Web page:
Christian Härtnagel Lidl

Source: Lidl

‘Twelve weeks ago I wouldn’t have said we were in a good place’, said Christian Härtnagel

This Christmas will be harder work than any before it thanks to the challenges of 2021 from labour shortages to Brexit, Lidl GB CEO Christian Härtnagel has said.

Lidl was in a much better place than 12 weeks ago, and expected to give customers a great Christmas, with the biggest problems overcome, but isolated issues continued to arise daily, he said.

“We have overcome systematic issues, so there is no empty fizzy drinks aisle, no empty bread aisle because there is no CO2 for the packaging and so on,” he told The Grocer.

“We’re now talking about isolated issues. We’re talking about a labour shortage here, an IT issue there, packaging shortage there, every day something new.

“Availability is much better than it was 10-12 weeks ago. It’s still not where we would like to have it in normal times but our customers are going to have a great Christmas. But to deliver this Christmas will be much harder work than any Christmas before.

“To overcome and deal with all these issues – shortage of transport capacity, shortage of labour at production sites, shortage of labour in warehouses, imports, Brexit – we have incredible teams working around the clock. And we’re getting it done but we’re getting it done with huge work and huge commitment from our colleagues.”

He said: “Twelve weeks ago I wouldn’t have said we were in a good place”, adding “everything we saw in the peak of availability issues at the end came down to labour shortages”.

Speaking as the Lidl announced its full-year results this morning, Härtnagel also acknowledged global shipping delays had caused problems for middle aisle general merchandise, though the discounter was still managing to deliver the advertised range.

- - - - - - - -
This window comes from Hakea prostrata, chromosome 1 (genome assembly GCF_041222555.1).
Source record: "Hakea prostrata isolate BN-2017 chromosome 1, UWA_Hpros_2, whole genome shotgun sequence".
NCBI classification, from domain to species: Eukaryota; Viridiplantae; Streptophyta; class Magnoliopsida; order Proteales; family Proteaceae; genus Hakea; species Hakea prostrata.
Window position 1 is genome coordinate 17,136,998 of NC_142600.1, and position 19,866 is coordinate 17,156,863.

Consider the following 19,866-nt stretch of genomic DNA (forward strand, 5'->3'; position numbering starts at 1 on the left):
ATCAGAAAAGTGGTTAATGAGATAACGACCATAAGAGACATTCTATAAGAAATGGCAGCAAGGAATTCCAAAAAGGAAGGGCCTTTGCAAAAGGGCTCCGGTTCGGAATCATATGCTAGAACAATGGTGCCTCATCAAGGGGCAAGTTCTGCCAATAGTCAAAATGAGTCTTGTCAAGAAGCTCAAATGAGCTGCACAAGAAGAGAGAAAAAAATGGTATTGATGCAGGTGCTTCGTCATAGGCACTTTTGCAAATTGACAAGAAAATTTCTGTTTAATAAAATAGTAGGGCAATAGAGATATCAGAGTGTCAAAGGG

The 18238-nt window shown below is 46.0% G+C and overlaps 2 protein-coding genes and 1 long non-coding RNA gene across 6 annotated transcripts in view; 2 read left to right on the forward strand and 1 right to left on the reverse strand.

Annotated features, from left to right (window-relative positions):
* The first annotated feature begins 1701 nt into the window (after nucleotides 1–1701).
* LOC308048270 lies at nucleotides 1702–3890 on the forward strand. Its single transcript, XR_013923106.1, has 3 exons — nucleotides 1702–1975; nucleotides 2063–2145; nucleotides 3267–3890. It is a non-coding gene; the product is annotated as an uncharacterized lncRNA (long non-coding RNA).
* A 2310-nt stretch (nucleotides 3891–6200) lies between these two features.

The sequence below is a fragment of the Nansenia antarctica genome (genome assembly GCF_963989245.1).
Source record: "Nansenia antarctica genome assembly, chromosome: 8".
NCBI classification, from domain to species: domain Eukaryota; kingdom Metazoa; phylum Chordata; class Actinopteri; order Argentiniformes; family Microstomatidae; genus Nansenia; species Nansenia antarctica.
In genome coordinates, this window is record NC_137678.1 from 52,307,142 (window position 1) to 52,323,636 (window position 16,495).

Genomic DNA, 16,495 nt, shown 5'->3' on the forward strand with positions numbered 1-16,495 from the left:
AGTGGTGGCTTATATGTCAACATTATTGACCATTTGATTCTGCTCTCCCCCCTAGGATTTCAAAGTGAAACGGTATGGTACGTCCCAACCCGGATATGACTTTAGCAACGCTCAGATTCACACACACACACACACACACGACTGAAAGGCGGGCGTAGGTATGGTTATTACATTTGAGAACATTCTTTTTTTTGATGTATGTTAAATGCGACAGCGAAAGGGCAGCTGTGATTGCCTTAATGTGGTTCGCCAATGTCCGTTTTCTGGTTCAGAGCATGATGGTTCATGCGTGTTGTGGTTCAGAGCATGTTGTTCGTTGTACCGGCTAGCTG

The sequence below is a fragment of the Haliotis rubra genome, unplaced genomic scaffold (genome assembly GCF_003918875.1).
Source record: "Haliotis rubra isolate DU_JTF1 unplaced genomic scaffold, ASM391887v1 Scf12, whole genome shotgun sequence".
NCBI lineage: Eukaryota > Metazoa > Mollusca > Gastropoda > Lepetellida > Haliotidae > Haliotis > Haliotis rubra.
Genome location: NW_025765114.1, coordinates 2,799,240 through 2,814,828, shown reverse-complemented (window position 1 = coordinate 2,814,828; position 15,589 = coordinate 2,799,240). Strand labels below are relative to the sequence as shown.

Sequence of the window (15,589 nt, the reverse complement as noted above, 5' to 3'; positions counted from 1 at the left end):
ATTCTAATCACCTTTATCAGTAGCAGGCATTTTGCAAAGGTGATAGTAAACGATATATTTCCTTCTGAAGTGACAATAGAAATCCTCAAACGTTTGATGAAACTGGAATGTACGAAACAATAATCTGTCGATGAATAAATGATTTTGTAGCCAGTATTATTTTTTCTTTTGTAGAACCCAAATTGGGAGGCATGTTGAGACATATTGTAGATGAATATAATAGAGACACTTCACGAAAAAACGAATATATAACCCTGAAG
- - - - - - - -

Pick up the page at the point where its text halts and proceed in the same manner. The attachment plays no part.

“We are ordering these hugely in advance, so production is happening hugely in advance and we usually have a good buffer in our system. That buffer has completely gone, eaten up, leading to some delays, but we will know these delays in advance and therefore if you look in our leaflet, what the customer sees in the leaflet they can find in our shop floor.”

Härtnagel also confirmed that, as revealed by The Grocer earlier this year, the business was working on a scan-as-you-shop app called ‘Lidl Go’.

“We’re monitoring with high interest what’s happening in the market, what competitors are doing and we’re looking at this but no immediate news, nothing around the corner,” he said.

“We’re not there yet but we have an app and we have a name. That’s a starting point.”

He said Lidl was “only going to launch it once we’re convinced it really works for our customers as well as for our business”.

The results revealed a bounce back into the black in the year ended 28 February 2021 as revenues jumped 12% to £7.7bn.

The rise in sales throughout the pandemic helped Lidl move from a £25.2m pre-tax loss in the previous year to profits of £9.8m. Earnings before interest and tax were also up 311% to £44m.

Lidl also announced a new estate growth target in its results, of 1,100 stores by 2025, having exceeded its annual target by opening 55 stores in the year despite the pandemic.

The business said it was on track to hit an existing target of 1,000 stores by the end of 2023, with the number currently standing at over 880.